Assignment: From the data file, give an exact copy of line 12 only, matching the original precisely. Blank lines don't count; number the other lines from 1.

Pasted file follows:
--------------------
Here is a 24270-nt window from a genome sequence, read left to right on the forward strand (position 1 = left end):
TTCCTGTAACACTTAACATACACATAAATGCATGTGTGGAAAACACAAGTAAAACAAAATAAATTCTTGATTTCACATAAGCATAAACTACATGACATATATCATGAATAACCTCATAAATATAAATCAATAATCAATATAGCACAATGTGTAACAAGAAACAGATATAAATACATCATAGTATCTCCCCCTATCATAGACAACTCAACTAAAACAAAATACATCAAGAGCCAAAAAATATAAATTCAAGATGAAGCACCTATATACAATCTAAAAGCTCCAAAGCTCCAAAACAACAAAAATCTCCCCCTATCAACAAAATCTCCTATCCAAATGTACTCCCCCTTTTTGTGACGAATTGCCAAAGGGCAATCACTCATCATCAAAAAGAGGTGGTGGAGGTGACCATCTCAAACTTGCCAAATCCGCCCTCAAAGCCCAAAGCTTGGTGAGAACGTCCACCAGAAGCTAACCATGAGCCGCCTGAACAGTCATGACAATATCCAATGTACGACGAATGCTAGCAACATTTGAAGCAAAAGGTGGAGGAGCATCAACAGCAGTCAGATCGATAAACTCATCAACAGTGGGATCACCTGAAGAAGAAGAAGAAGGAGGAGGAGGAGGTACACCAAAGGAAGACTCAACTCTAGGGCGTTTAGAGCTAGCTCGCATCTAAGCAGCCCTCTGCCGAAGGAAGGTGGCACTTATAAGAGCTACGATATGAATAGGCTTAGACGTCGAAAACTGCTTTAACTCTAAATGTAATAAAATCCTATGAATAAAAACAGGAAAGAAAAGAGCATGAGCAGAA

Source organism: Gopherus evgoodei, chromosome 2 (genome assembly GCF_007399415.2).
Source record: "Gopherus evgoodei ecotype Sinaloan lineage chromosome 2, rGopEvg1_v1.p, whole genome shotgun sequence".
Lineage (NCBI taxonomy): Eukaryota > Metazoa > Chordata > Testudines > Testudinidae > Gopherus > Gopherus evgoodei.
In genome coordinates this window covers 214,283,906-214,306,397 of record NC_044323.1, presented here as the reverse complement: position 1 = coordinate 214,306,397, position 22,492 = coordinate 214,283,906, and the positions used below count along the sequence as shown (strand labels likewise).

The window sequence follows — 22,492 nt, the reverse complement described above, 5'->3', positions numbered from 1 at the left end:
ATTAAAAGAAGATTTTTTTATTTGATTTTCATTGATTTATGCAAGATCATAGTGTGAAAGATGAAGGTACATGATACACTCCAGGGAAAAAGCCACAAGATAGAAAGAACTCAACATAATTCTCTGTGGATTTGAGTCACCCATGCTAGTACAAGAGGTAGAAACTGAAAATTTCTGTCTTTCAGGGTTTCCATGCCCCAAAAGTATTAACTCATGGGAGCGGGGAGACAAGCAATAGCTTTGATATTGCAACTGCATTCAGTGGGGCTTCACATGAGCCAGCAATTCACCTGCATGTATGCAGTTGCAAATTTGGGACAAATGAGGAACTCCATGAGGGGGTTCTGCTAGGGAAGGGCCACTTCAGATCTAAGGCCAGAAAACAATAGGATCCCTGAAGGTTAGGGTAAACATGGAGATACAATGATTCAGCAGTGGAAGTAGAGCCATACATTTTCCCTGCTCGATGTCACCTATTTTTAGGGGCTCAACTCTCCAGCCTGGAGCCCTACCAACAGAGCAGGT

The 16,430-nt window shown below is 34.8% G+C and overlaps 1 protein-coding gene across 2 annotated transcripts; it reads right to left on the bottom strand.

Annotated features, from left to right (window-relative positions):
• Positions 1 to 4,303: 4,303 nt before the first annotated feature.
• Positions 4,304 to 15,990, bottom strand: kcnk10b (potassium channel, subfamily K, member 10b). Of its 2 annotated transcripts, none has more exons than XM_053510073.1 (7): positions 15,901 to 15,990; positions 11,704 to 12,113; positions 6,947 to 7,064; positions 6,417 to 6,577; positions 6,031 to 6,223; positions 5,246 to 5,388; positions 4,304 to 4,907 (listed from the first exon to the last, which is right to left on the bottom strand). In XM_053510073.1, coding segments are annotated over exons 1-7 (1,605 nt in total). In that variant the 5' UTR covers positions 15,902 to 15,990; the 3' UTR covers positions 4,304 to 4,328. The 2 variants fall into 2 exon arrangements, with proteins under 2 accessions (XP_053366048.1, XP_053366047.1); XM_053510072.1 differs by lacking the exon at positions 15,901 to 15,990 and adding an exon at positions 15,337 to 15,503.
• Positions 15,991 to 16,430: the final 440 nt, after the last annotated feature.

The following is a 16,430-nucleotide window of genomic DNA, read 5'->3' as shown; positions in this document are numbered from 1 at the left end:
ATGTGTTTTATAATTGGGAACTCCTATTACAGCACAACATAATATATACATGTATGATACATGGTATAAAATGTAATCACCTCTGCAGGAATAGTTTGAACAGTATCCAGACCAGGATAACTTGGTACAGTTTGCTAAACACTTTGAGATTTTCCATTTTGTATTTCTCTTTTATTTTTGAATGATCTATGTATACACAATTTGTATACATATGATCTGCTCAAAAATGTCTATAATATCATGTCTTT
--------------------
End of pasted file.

• Positions 4,304 to 15,990, bottom strand: kcnk10b (potassium channel, subfamily K, member 10b). Of its 2 annotated transcripts, none has more exons than XM_053510073.1 (7): positions 15,901 to 15,990; positions 11,704 to 12,113; positions 6,947 to 7,064; positions 6,417 to 6,577; positions 6,031 to 6,223; positions 5,246 to 5,388; positions 4,304 to 4,907 (listed from the first exon to the last, which is right to left on the bottom strand). In XM_053510073.1, coding segments are annotated over exons 1-7 (1,605 nt in total). In that variant the 5' UTR covers positions 15,902 to 15,990; the 3' UTR covers positions 4,304 to 4,328. The 2 variants fall into 2 exon arrangements, with proteins under 2 accessions (XP_053366048.1, XP_053366047.1); XM_053510072.1 differs by lacking the exon at positions 15,901 to 15,990 and adding an exon at positions 15,337 to 15,503.